Kitchen Table Series
Carrie Mae Weems, with essays by Sarah Lewis and Adrienne Edwards
Distributed Art Publisher $50
It has been said that a woman’s place is in the kitchen. And it has been observed that should a black woman’s place be in the kitchen, her role is single and it is to serve her master. Through Kitchen Table Series, artist Carrie Mae Weems makes it clear that we are not entering any kitchen, we are entering her kitchen and through it, her private world. She saves a seat for us to witness her body as she wants her body to be viewed and to, as essayist Adrienne Edwards notes, “challenge racist stereotypes by providing photographic evidence of the fullness of black social and economic life.” She sits pensive, seductive, inquisitive before a poster of Malcolm X. She plays lover, nurturer, tease as she shows her daughter how to apply makeup; loving, longing, heartbroken with a cigarette in her hand; cared for, watchful, curious with legs folded to her chest, her head tucked into her lap, a silent phone at the other end of the table. She makes love to herself, consciously. She heals, she grows over a game of cards. Her eyes are closed as a friend brushes her hair. What could she be feeling, thinking, experiencing now? And I can begin to recognize the dynamism that exists within the black woman’s body.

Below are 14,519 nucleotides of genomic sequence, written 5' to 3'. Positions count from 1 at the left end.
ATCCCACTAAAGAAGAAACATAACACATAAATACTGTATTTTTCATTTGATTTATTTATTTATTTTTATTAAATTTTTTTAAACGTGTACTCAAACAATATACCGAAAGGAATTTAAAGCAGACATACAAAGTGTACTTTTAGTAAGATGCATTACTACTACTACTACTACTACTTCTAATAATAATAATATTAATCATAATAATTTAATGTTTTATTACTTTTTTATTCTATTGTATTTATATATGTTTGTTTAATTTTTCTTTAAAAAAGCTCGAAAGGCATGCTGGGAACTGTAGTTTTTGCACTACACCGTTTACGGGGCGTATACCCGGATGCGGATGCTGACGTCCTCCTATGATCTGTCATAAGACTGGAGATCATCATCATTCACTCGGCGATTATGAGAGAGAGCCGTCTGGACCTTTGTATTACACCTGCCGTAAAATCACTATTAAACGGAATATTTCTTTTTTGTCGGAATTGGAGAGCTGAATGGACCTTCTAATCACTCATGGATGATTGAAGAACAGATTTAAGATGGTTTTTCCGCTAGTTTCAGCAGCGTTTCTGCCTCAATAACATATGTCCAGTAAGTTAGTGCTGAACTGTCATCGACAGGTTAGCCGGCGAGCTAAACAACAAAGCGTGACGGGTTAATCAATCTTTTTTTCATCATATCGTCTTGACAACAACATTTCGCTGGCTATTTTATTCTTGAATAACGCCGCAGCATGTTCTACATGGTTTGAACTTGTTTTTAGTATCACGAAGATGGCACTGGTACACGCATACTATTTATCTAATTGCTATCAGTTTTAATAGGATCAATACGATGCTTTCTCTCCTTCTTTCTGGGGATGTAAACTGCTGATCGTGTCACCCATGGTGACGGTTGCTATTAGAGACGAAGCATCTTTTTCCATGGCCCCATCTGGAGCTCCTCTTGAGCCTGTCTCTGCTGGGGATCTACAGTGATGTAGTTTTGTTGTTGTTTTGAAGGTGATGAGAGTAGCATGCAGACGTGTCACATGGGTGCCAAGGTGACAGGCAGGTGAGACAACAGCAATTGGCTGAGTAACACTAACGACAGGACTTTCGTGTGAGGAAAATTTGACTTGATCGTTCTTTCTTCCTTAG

Penguin Random House $16.00